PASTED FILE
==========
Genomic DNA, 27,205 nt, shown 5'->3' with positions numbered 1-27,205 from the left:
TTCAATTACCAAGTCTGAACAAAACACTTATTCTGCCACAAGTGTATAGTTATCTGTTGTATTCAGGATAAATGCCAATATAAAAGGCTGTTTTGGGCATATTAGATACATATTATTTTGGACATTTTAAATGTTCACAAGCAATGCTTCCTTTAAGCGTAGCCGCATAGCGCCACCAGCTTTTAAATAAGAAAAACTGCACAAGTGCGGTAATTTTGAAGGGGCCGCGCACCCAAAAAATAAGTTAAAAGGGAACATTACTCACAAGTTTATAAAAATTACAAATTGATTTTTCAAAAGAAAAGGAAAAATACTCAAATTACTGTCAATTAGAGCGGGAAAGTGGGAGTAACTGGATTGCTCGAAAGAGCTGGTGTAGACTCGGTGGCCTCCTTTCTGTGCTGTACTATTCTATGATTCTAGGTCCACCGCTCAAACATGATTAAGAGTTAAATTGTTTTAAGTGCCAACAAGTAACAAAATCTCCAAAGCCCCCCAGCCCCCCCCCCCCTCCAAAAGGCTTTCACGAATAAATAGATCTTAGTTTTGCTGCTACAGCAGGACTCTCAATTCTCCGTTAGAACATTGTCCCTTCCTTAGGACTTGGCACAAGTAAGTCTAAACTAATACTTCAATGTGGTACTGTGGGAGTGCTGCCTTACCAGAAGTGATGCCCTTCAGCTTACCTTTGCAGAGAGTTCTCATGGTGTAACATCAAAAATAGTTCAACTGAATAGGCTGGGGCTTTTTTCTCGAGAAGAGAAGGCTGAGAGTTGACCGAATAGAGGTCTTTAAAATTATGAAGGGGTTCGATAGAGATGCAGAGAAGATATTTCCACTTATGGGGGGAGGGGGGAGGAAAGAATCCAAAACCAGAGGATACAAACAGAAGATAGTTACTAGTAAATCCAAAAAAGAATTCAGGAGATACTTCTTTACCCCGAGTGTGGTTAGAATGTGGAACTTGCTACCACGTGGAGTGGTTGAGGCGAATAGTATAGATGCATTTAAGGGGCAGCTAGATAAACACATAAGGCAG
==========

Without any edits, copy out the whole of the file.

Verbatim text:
Genomic DNA, 27,205 nt, shown 5'->3' with positions numbered 1-27,205 from the left:
TTCAATTACCAAGTCTGAACAAAACACTTATTCTGCCACAAGTGTATAGTTATCTGTTGTATTCAGGATAAATGCCAATATAAAAGGCTGTTTTGGGCATATTAGATACATATTATTTTGGACATTTTAAATGTTCACAAGCAATGCTTCCTTTAAGCGTAGCCGCATAGCGCCACCAGCTTTTAAATAAGAAAAACTGCACAAGTGCGGTAATTTTGAAGGGGCCGCGCACCCAAAAAATAAGTTAAAAGGGAACATTACTCACAAGTTTATAAAAATTACAAATTGATTTTTCAAAAGAAAAGGAAAAATACTCAAATTACTGTCAATTAGAGCGGGAAAGTGGGAGTAACTGGATTGCTCGAAAGAGCTGGTGTAGACTCGGTGGCCTCCTTTCTGTGCTGTACTATTCTATGATTCTAGGTCCACCGCTCAAACATGATTAAGAGTTAAATTGTTTTAAGTGCCAACAAGTAACAAAATCTCCAAAGCCCCCCAGCCCCCCCCCCCCTCCAAAAGGCTTTCACGAATAAATAGATCTTAGTTTTGCTGCTACAGCAGGACTCTCAATTCTCCGTTAGAACATTGTCCCTTCCTTAGGACTTGGCACAAGTAAGTCTAAACTAATACTTCAATGTGGTACTGTGGGAGTGCTGCCTTACCAGAAGTGATGCCCTTCAGCTTACCTTTGCAGAGAGTTCTCATGGTGTAACATCAAAAATAGTTCAACTGAATAGGCTGGGGCTTTTTTCTCGAGAAGAGAAGGCTGAGAGTTGACCGAATAGAGGTCTTTAAAATTATGAAGGGGTTCGATAGAGATGCAGAGAAGATATTTCCACTTATGGGGGGAGGGGGGAGGAAAGAATCCAAAACCAGAGGATACAAACAGAAGATAGTTACTAGTAAATCCAAAAAAGAATTCAGGAGATACTTCTTTACCCCGAGTGTGGTTAGAATGTGGAACTTGCTACCACGTGGAGTGGTTGAGGCGAATAGTATAGATGCATTTAAGGGGCAGCTAGATAAACACATAAGGCAG